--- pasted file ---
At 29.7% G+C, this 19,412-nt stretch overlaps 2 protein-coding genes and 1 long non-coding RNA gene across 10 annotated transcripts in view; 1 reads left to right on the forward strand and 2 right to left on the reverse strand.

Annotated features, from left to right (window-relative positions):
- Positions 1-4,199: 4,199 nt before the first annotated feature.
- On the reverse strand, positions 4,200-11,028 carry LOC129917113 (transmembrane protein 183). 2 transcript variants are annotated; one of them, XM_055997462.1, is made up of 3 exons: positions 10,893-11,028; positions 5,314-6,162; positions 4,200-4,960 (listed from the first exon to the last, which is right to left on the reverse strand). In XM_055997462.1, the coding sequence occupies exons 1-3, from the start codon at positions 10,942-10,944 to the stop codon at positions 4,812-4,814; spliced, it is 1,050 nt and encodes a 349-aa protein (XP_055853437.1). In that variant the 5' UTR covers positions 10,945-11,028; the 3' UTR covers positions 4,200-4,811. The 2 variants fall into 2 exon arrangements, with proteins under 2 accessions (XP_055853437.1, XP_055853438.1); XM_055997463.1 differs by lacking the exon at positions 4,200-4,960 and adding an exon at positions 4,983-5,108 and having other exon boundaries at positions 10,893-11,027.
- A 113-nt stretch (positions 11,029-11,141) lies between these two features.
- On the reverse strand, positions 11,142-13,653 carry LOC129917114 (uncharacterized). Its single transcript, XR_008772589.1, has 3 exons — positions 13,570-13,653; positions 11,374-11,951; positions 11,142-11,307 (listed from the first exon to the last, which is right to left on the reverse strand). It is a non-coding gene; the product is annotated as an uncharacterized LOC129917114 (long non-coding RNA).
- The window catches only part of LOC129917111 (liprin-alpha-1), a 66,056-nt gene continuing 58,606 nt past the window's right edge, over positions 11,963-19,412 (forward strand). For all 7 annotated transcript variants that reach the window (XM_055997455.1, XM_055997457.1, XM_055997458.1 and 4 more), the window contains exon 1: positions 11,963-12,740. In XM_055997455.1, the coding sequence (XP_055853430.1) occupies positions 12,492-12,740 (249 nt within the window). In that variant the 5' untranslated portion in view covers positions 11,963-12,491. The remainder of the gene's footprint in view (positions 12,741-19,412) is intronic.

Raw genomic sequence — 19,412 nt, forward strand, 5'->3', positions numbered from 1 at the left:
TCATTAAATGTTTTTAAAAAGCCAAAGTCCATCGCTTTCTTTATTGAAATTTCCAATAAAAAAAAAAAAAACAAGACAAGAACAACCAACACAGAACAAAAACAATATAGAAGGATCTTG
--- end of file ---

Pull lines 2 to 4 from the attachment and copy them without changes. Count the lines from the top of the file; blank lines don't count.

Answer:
Annotated features, from left to right (window-relative positions):
- Positions 1-4,199: 4,199 nt before the first annotated feature.
- On the reverse strand, positions 4,200-11,028 carry LOC129917113 (transmembrane protein 183). 2 transcript variants are annotated; one of them, XM_055997462.1, is made up of 3 exons: positions 10,893-11,028; positions 5,314-6,162; positions 4,200-4,960 (listed from the first exon to the last, which is right to left on the reverse strand). In XM_055997462.1, the coding sequence occupies exons 1-3, from the start codon at positions 10,942-10,944 to the stop codon at positions 4,812-4,814; spliced, it is 1,050 nt and encodes a 349-aa protein (XP_055853437.1). In that variant the 5' UTR covers positions 10,945-11,028; the 3' UTR covers positions 4,200-4,811. The 2 variants fall into 2 exon arrangements, with proteins under 2 accessions (XP_055853437.1, XP_055853438.1); XM_055997463.1 differs by lacking the exon at positions 4,200-4,960 and adding an exon at positions 4,983-5,108 and having other exon boundaries at positions 10,893-11,027.